ARD & DIVERSION
ARD (Accelerated Rehabilitative Disposition)
Diversion is the act of changing the path of a case. Instead of being fully prosecuted by the District Attorney to trial, Attorney Holt will work to get the case diverted to an alternative program resulting in a withdraw of prosecution from the District Attorney. Most diversion programs require the defendant has little to no previous contact with the criminal justice system.
The most well known diversion program in Pennsylvania is called ARD, which stands for Accelerated Rehabilitative Disposition. There are many reason why ARD is so good. To get ARD, Attorney Holt will apply for ARD with the District Attorney. Once accepted there is an ARD hearing. No plea is ever made, nor is there ever any admission of guilt. There is a special probationary period of time, fines and costs, and sometimes community service or drug treatment. In most counties once ARD is complete, the court system issues a certificate of completion. After completion, you can file an expungement to have the charges themselves erased off your criminal record, and the DA cannot object to having the record erased, as a matter of law.
Another reason ARD is the best diversion program in Pennsylvania is because the program is available to people arrested for their first DUI (Driving Under the Influence). The vast majority of first time DUI cases carry a term of incarceration of 48 or 72 hours and a one year license suspension. In the ARD program, for DUI, there is no jail time, and a very short license suspension.
Other types of diversion are:
Section 17, Probation without Verdict
In Section 17, your case must be a drug case. You enter a plea of no contest. The judge holds the plea under advisement. However, you are on regular probation. If you complete the probationary period given to you by the judge without any violations, you are found not guilty and the case can be expunged. However, if you have a violation while on Section 17, the judge has the power to find you guilty and re-sentence you, which would give you a permanent record.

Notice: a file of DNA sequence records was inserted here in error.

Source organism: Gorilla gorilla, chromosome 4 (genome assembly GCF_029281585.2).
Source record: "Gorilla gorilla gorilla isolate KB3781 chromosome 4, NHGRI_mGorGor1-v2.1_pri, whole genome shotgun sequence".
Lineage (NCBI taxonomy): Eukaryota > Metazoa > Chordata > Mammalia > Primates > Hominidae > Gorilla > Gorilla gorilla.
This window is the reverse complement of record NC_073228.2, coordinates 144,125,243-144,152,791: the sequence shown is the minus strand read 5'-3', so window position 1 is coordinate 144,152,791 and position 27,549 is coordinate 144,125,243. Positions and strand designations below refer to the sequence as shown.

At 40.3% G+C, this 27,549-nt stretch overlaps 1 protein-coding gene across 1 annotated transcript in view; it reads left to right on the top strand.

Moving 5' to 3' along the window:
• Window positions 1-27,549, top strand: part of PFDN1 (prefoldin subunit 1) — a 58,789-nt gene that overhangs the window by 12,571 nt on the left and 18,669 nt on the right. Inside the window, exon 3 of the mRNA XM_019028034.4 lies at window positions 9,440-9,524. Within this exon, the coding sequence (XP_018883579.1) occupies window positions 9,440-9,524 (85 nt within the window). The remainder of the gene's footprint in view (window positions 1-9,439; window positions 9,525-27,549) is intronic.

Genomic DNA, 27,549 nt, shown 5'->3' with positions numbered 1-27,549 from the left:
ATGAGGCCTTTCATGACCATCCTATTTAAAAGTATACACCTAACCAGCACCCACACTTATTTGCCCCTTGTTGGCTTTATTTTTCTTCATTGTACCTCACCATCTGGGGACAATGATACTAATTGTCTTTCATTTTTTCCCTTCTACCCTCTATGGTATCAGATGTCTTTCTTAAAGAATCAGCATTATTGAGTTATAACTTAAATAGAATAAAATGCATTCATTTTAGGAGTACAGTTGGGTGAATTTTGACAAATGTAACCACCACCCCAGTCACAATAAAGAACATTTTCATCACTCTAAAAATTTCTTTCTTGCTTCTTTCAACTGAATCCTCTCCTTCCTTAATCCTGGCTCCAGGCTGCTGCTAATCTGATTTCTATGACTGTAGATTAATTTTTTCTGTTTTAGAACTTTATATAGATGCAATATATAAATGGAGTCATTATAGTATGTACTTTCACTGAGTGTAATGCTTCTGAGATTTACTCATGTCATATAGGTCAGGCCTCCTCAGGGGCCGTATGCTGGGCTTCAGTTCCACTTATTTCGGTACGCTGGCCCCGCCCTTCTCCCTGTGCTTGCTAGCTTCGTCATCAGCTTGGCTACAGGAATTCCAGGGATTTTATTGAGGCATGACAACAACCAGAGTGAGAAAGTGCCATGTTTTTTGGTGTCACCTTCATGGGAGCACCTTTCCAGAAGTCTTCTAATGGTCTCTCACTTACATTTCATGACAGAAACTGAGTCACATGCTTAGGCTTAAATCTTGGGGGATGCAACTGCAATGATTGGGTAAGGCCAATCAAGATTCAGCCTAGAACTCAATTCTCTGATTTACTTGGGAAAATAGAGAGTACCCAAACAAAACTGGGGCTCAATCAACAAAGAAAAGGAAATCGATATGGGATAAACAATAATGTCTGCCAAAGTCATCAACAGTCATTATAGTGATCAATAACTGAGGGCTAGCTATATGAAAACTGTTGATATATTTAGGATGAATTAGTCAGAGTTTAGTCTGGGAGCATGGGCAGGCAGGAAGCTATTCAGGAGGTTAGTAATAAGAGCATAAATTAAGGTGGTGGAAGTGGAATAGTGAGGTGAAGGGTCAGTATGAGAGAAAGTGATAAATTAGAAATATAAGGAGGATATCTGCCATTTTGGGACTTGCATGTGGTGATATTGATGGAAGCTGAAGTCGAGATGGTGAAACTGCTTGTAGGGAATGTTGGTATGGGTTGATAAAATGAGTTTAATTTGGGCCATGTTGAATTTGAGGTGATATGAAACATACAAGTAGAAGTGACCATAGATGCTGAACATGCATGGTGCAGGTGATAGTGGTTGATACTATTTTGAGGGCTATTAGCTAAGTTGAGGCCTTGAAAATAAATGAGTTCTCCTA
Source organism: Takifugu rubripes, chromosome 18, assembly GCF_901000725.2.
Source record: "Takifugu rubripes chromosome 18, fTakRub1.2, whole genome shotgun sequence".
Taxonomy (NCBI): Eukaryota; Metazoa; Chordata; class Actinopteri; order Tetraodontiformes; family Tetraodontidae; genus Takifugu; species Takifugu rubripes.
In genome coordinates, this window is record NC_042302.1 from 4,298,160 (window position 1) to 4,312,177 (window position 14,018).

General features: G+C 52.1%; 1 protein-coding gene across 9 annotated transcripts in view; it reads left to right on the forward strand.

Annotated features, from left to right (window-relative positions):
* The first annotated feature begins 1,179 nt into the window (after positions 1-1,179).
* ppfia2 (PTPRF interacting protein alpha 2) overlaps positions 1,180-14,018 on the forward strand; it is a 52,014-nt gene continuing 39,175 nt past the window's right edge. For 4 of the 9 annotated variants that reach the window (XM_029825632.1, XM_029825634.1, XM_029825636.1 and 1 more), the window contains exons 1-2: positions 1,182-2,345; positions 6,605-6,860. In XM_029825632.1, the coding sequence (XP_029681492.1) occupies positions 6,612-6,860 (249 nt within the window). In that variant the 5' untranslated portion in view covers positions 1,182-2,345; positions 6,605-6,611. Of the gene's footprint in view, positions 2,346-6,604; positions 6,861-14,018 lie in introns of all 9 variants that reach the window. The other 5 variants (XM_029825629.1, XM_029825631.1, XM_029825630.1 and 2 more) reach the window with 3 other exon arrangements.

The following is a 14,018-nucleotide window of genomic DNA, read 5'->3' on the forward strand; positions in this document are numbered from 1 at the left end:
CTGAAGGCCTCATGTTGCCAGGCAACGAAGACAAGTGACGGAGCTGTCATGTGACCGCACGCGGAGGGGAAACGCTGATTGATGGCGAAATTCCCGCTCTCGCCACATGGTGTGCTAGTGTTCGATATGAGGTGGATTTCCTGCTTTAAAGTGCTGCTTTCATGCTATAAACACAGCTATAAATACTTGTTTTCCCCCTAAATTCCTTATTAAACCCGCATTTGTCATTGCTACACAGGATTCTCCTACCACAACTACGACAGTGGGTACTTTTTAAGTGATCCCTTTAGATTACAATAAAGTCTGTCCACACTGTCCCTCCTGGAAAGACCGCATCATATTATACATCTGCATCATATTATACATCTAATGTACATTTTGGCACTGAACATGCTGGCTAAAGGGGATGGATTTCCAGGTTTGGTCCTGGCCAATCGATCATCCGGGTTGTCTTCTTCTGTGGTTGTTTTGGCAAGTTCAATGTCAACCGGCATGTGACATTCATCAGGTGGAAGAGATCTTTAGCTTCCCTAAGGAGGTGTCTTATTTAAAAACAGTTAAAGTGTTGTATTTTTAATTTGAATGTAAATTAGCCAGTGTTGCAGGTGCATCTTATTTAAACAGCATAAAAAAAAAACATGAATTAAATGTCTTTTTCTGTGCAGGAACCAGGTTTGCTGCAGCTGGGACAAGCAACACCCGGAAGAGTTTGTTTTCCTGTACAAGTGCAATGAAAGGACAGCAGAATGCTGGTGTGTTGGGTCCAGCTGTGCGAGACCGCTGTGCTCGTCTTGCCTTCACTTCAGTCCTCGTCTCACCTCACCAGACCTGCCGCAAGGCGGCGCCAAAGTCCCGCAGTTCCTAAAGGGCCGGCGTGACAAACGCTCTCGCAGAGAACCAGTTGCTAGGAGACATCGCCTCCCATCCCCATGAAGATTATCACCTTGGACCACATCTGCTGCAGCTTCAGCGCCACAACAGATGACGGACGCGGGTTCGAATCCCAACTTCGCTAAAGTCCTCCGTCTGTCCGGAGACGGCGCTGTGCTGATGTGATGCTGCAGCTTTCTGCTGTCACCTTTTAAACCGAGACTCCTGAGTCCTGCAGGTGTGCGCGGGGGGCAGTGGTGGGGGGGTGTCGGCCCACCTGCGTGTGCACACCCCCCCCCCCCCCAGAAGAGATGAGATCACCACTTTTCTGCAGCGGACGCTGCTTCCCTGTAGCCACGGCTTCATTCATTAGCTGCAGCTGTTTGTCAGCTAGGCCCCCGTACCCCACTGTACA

Intermediate Punishment is a term used for getting around tough sentences. If someone has little to no contact with the system and accepts responsibility for their actions, the District Attorney may agree to Intermediate Punishment. The big benefit of Intermediate Punishment is mandatory sentences do not apply. Currently, in Pennsylvania, there are no drug mandatory sentences, so the Intermediate Punishment is not as useful as in the past. However, there are still many situations where Intermediate Punishment is by far the best option. The negative about Intermediate Punishment is the defendant has a conviction which can never be expunged. Intermediate Punishment can be used in any type of case, including DUI cases, but the prosecutor must agree to allow the judge to sentence the defendant under the Intermediate Punish statute.
State Intermediate Punishment
State Intermediate Punishment is very similar to Intermediate Punishment. The main difference is the defendant is accepting a state sentence. This program is rarely used. However, in the right case, its a great program. State Intermediate Punishment is best used when someone is facing a massive sentence, clearly accepts responsibility for their actions, and simply wants to minimize their case as much as possible.
Motivational Boot Camp
Motivational Boot Camp is one of the best diversion programs in Pennsylvania. However, only a limited amount of people are eligible. In Boot Camp, the judge makes you eligible at the time of sentencing, and you go upstate and wait to see if the Department of Corrections classifies you for Boot Camp. If you are classified as eligible, your are eventually transferred to an outdoor style camp where you perform physical labor and exercise. Once you complete the program, you are paroled. This process takes approximately 9-15 months. You must be physically fit to enter the program, below a certain age set by the Department of Corrections, and the maximum sentence you can receive and be eligible for the program is 3-6 years. The reason the program is so good is that if you have a 3 year minimum, you could be home in 9 months.
Veterans Court is a place where veterans can get help organizing their lives and getting back on track. With the help of many great programs and assistance this program can help many veterans get their lives turned around. Usually the program does not take people charged with felonies, however, they often make fact specific exceptions. Further, you must have an Honorable Discharge.